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U.S. Military Grounds Entire V-22 Osprey Fleet Amid Lingering Safety Concerns

by Anna

In response to ongoing safety concerns and a recent fatal crash off the coast of Japan, the U.S. military has taken the unprecedented step of grounding its entire fleet of V-22 Ospreys. Despite being hailed as a “game-changing assault support platform,” the Osprey’s unique tiltrotor design has been plagued by mechanical issues throughout its short history.

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The Osprey, capable of taking off and landing like a helicopter while tilting its propellers horizontally for airplane-like flight, has been a critical asset for the U.S. Marine Corps, Air Force Special Operations Command, and the Navy. However, a preliminary investigation into the recent crash, which claimed the lives of eight Air Force Special Operations Command service members, suggests a materiel failure rather than crew error.

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This recent incident is not isolated, as the Osprey program has faced persistent questions about a mechanical problem with the clutch that has troubled it for over a decade. One major concern involves the clutch’s propensity to wear out faster than anticipated, leading to instances of hard clutch engagement (HCE). HCE events create power spikes that can result in uncontrolled rolls or slides, posing a serious threat to the aircraft and its crew.

The grounding follows a history of incidents, with over 50 troops losing their lives during testing and training flights over the program’s lifespan. In July, the Marine Corps attributed one of the fatal crashes to the fleet-wide issue of HCE, acknowledging the long-standing problem without a definitive fix.

The Osprey’s safety record has prompted skepticism from experts, including Rex Rivolo, a retired Air Force pilot and former Pentagon analyst, who previously expressed concerns about the aircraft’s safety. Rivolo commended the decision to ground the fleet, emphasizing the necessity given the gravity of the situation.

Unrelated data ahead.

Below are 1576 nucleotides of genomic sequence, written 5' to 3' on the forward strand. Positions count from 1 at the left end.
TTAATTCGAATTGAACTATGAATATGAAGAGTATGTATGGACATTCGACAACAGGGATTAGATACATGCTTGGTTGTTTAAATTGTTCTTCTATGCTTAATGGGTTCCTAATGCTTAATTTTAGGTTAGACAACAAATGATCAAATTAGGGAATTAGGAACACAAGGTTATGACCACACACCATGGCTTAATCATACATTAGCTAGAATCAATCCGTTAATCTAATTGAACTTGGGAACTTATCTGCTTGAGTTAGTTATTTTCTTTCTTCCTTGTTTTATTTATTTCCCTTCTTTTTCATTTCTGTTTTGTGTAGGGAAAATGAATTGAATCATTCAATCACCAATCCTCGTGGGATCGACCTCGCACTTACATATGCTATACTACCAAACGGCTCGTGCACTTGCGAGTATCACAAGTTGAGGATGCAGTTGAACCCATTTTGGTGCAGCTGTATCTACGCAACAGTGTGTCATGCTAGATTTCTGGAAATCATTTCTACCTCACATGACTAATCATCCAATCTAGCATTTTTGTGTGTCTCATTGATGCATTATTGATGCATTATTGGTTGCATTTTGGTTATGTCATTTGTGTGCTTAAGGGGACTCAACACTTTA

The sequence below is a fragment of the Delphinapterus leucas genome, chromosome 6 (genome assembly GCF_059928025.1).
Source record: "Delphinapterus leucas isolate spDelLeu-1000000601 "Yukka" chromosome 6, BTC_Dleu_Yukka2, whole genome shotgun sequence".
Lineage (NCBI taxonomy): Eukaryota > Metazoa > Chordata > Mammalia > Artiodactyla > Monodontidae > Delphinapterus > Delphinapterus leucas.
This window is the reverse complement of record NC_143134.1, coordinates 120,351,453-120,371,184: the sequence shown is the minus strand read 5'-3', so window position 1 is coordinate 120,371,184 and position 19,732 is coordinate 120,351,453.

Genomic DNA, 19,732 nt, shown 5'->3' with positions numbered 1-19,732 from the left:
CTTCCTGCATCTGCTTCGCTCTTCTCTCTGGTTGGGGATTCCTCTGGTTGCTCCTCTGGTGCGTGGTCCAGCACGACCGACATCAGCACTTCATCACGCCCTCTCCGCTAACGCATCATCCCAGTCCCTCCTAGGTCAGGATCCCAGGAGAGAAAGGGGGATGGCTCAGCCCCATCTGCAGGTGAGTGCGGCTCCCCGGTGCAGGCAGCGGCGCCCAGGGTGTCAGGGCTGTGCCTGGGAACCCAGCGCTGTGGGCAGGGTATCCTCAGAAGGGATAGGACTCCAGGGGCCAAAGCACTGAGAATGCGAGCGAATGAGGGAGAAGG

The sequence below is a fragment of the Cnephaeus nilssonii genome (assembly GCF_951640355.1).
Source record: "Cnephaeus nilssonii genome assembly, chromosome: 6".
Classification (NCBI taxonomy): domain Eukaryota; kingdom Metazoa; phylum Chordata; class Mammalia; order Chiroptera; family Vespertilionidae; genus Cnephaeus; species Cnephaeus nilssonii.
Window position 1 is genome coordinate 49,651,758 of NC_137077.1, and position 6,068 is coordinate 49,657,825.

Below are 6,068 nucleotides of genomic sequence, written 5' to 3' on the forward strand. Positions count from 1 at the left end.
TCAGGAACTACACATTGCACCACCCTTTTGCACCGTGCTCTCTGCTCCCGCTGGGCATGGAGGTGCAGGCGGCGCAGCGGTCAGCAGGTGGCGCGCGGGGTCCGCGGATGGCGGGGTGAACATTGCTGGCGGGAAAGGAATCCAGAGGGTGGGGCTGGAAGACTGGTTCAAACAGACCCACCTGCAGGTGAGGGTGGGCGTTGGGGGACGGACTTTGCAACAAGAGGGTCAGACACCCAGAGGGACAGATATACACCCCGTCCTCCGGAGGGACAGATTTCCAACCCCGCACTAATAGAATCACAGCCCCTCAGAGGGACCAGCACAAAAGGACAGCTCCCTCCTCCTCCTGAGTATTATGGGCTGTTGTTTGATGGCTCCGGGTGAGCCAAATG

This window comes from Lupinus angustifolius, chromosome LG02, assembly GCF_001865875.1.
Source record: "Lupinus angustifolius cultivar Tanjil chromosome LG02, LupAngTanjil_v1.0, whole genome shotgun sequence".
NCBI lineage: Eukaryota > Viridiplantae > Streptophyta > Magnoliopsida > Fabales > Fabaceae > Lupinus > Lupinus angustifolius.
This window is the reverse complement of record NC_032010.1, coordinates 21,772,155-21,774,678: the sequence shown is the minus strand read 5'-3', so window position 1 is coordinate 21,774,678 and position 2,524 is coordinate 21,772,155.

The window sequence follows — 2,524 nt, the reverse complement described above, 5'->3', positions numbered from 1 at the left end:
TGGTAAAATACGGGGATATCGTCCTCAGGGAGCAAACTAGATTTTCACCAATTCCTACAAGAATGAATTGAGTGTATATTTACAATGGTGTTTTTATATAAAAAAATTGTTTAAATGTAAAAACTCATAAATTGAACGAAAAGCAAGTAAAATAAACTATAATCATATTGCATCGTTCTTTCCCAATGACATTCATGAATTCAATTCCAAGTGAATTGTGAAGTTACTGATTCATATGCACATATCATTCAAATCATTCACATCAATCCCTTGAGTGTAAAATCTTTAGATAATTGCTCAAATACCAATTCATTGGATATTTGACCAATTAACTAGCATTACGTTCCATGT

Notably, the Japanese government, the only international partner operating the Osprey, had already grounded its fleet after the November 29 crash.

In addition to the clutch-related challenges, a whistleblower lawsuit involving Boeing, one of the Osprey’s manufacturers, raised questions about the uniform molecular bonding of composite parts. The lawsuit alleged that Boeing falsified records certifying adherence to Pentagon standards, affecting over 80 Ospreys delivered between 2007 and 2018.

While the investigation into the recent crash continues, the V-22 Joint Program Office, responsible for the aircraft’s development, highlighted progress in identifying the cause of HCE. The joint government and industry team are exploring a leading theory involving partial engagement of clutches installed for an extended period, although a definitive root cause is yet to be determined.

As the military works to address these safety concerns, the grounding of the Osprey fleet raises questions about its impact on operations, training, and readiness. With ongoing investigations and the need for improvements in flight control system software and drivetrain component material strength, the Osprey’s future remains uncertain, and the military faces the challenge of ensuring the safety and reliability of this critical aircraft.

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